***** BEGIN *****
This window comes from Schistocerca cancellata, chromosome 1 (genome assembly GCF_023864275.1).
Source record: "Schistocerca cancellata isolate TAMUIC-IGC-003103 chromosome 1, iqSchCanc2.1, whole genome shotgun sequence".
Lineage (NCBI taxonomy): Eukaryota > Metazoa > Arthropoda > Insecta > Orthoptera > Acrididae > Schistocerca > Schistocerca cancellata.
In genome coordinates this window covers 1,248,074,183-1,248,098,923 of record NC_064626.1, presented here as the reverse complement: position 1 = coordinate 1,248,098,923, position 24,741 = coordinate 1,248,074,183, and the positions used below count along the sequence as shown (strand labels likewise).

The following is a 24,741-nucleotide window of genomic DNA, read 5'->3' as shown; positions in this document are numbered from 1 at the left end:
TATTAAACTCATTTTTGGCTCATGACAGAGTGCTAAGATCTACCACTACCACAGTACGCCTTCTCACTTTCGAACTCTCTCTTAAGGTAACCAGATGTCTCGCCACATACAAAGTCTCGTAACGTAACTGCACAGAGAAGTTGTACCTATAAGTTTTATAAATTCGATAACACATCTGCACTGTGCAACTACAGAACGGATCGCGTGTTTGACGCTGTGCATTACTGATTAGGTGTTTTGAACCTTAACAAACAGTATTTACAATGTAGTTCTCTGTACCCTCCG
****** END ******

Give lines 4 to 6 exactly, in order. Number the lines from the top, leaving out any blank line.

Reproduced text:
In genome coordinates this window covers 1,248,074,183-1,248,098,923 of record NC_064626.1, presented here as the reverse complement: position 1 = coordinate 1,248,098,923, position 24,741 = coordinate 1,248,074,183, and the positions used below count along the sequence as shown (strand labels likewise).

The following is a 24,741-nucleotide window of genomic DNA, read 5'->3' as shown; positions in this document are numbered from 1 at the left end:
TATTAAACTCATTTTTGGCTCATGACAGAGTGCTAAGATCTACCACTACCACAGTACGCCTTCTCACTTTCGAACTCTCTCTTAAGGTAACCAGATGTCTCGCCACATACAAAGTCTCGTAACGTAACTGCACAGAGAAGTTGTACCTATAAGTTTTATAAATTCGATAACACATCTGCACTGTGCAACTACAGAACGGATCGCGTGTTTGACGCTGTGCATTACTGATTAGGTGTTTTGAACCTTAACAAACAGTATTTACAATGTAGTTCTCTGTACCCTCCG